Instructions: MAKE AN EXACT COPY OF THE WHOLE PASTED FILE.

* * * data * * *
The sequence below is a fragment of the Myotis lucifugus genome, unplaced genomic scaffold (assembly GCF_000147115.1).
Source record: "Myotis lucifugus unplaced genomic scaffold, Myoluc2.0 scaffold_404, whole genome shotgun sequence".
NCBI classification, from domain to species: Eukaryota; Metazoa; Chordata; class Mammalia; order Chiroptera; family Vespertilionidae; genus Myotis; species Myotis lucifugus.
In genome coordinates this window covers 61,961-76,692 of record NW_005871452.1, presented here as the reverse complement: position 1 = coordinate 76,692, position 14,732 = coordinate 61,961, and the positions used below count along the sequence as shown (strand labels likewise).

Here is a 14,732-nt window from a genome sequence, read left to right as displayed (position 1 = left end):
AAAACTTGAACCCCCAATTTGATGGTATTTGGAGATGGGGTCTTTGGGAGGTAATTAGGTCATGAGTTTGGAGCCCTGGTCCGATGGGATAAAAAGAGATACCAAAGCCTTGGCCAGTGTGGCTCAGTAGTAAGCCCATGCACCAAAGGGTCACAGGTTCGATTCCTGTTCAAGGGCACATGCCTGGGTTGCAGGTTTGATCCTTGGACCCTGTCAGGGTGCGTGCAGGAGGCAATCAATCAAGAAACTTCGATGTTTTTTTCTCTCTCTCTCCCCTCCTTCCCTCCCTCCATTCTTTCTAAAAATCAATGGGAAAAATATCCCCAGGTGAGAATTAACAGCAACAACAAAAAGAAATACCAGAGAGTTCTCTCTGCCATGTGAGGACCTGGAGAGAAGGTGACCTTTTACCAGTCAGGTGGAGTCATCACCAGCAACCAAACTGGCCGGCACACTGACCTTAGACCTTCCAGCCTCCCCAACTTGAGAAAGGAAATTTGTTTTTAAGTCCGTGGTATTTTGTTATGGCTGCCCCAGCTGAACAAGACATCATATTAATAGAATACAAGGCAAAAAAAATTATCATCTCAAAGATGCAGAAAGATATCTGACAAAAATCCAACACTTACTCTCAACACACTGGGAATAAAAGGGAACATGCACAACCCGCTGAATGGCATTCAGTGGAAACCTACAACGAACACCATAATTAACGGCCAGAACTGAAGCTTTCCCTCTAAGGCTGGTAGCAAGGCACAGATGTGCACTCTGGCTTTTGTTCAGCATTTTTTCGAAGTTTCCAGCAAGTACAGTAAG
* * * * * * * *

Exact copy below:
The sequence below is a fragment of the Myotis lucifugus genome, unplaced genomic scaffold (assembly GCF_000147115.1).
Source record: "Myotis lucifugus unplaced genomic scaffold, Myoluc2.0 scaffold_404, whole genome shotgun sequence".
NCBI classification, from domain to species: Eukaryota; Metazoa; Chordata; class Mammalia; order Chiroptera; family Vespertilionidae; genus Myotis; species Myotis lucifugus.
In genome coordinates this window covers 61,961-76,692 of record NW_005871452.1, presented here as the reverse complement: position 1 = coordinate 76,692, position 14,732 = coordinate 61,961, and the positions used below count along the sequence as shown (strand labels likewise).

Here is a 14,732-nt window from a genome sequence, read left to right as displayed (position 1 = left end):
AAAACTTGAACCCCCAATTTGATGGTATTTGGAGATGGGGTCTTTGGGAGGTAATTAGGTCATGAGTTTGGAGCCCTGGTCCGATGGGATAAAAAGAGATACCAAAGCCTTGGCCAGTGTGGCTCAGTAGTAAGCCCATGCACCAAAGGGTCACAGGTTCGATTCCTGTTCAAGGGCACATGCCTGGGTTGCAGGTTTGATCCTTGGACCCTGTCAGGGTGCGTGCAGGAGGCAATCAATCAAGAAACTTCGATGTTTTTTTCTCTCTCTCTCCCCTCCTTCCCTCCCTCCATTCTTTCTAAAAATCAATGGGAAAAATATCCCCAGGTGAGAATTAACAGCAACAACAAAAAGAAATACCAGAGAGTTCTCTCTGCCATGTGAGGACCTGGAGAGAAGGTGACCTTTTACCAGTCAGGTGGAGTCATCACCAGCAACCAAACTGGCCGGCACACTGACCTTAGACCTTCCAGCCTCCCCAACTTGAGAAAGGAAATTTGTTTTTAAGTCCGTGGTATTTTGTTATGGCTGCCCCAGCTGAACAAGACATCATATTAATAGAATACAAGGCAAAAAAAATTATCATCTCAAAGATGCAGAAAGATATCTGACAAAAATCCAACACTTACTCTCAACACACTGGGAATAAAAGGGAACATGCACAACCCGCTGAATGGCATTCAGTGGAAACCTACAACGAACACCATAATTAACGGCCAGAACTGAAGCTTTCCCTCTAAGGCTGGTAGCAAGGCACAGATGTGCACTCTGGCTTTTGTTCAGCATTTTTTCGAAGTTTCCAGCAAGTACAGTAAG